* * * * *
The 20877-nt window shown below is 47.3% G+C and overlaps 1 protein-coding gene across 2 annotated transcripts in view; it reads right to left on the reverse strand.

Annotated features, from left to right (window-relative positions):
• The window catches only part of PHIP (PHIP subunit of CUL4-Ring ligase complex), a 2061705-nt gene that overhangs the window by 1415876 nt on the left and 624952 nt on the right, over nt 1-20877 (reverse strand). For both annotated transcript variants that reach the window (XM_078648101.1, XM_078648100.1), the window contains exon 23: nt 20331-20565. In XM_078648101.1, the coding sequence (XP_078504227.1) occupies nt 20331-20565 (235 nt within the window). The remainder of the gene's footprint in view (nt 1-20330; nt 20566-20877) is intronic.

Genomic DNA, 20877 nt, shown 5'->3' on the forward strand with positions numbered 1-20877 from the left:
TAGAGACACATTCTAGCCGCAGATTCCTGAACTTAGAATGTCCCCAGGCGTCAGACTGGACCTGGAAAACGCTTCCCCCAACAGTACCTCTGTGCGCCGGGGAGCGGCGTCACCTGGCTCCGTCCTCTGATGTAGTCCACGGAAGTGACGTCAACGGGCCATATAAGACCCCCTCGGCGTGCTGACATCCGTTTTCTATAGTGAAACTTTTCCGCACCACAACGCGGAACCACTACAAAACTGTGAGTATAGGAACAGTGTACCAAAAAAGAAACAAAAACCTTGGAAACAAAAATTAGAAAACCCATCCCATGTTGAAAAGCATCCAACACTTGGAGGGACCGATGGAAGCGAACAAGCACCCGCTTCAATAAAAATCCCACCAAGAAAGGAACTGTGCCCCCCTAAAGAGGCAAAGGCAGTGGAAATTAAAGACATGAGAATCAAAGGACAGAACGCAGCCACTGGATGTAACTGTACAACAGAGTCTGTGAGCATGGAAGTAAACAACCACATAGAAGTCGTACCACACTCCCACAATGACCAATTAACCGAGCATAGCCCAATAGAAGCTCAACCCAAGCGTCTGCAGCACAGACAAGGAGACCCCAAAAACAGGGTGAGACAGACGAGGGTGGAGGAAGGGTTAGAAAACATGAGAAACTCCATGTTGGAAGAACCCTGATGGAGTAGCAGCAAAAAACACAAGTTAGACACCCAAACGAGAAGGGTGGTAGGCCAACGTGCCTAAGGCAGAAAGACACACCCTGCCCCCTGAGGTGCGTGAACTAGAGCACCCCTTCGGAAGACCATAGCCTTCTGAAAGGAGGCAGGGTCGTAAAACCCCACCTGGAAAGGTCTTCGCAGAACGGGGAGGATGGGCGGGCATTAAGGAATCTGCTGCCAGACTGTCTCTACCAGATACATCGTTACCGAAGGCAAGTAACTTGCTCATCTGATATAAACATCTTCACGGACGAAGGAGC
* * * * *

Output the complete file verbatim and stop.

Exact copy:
The 20877-nt window shown below is 47.3% G+C and overlaps 1 protein-coding gene across 2 annotated transcripts in view; it reads right to left on the reverse strand.

Annotated features, from left to right (window-relative positions):
• The window catches only part of PHIP (PHIP subunit of CUL4-Ring ligase complex), a 2061705-nt gene that overhangs the window by 1415876 nt on the left and 624952 nt on the right, over nt 1-20877 (reverse strand). For both annotated transcript variants that reach the window (XM_078648101.1, XM_078648100.1), the window contains exon 23: nt 20331-20565. In XM_078648101.1, the coding sequence (XP_078504227.1) occupies nt 20331-20565 (235 nt within the window). The remainder of the gene's footprint in view (nt 1-20330; nt 20566-20877) is intronic.

Genomic DNA, 20877 nt, shown 5'->3' on the forward strand with positions numbered 1-20877 from the left:
TAGAGACACATTCTAGCCGCAGATTCCTGAACTTAGAATGTCCCCAGGCGTCAGACTGGACCTGGAAAACGCTTCCCCCAACAGTACCTCTGTGCGCCGGGGAGCGGCGTCACCTGGCTCCGTCCTCTGATGTAGTCCACGGAAGTGACGTCAACGGGCCATATAAGACCCCCTCGGCGTGCTGACATCCGTTTTCTATAGTGAAACTTTTCCGCACCACAACGCGGAACCACTACAAAACTGTGAGTATAGGAACAGTGTACCAAAAAAGAAACAAAAACCTTGGAAACAAAAATTAGAAAACCCATCCCATGTTGAAAAGCATCCAACACTTGGAGGGACCGATGGAAGCGAACAAGCACCCGCTTCAATAAAAATCCCACCAAGAAAGGAACTGTGCCCCCCTAAAGAGGCAAAGGCAGTGGAAATTAAAGACATGAGAATCAAAGGACAGAACGCAGCCACTGGATGTAACTGTACAACAGAGTCTGTGAGCATGGAAGTAAACAACCACATAGAAGTCGTACCACACTCCCACAATGACCAATTAACCGAGCATAGCCCAATAGAAGCTCAACCCAAGCGTCTGCAGCACAGACAAGGAGACCCCAAAAACAGGGTGAGACAGACGAGGGTGGAGGAAGGGTTAGAAAACATGAGAAACTCCATGTTGGAAGAACCCTGATGGAGTAGCAGCAAAAAACACAAGTTAGACACCCAAACGAGAAGGGTGGTAGGCCAACGTGCCTAAGGCAGAAAGACACACCCTGCCCCCTGAGGTGCGTGAACTAGAGCACCCCTTCGGAAGACCATAGCCTTCTGAAAGGAGGCAGGGTCGTAAAACCCCACCTGGAAAGGTCTTCGCAGAACGGGGAGGATGGGCGGGCATTAAGGAATCTGCTGCCAGACTGTCTCTACCAGATACATCGTTACCGAAGGCAAGTAACTTGCTCATCTGATATAAACATCTTCACGGACGAAGGAGC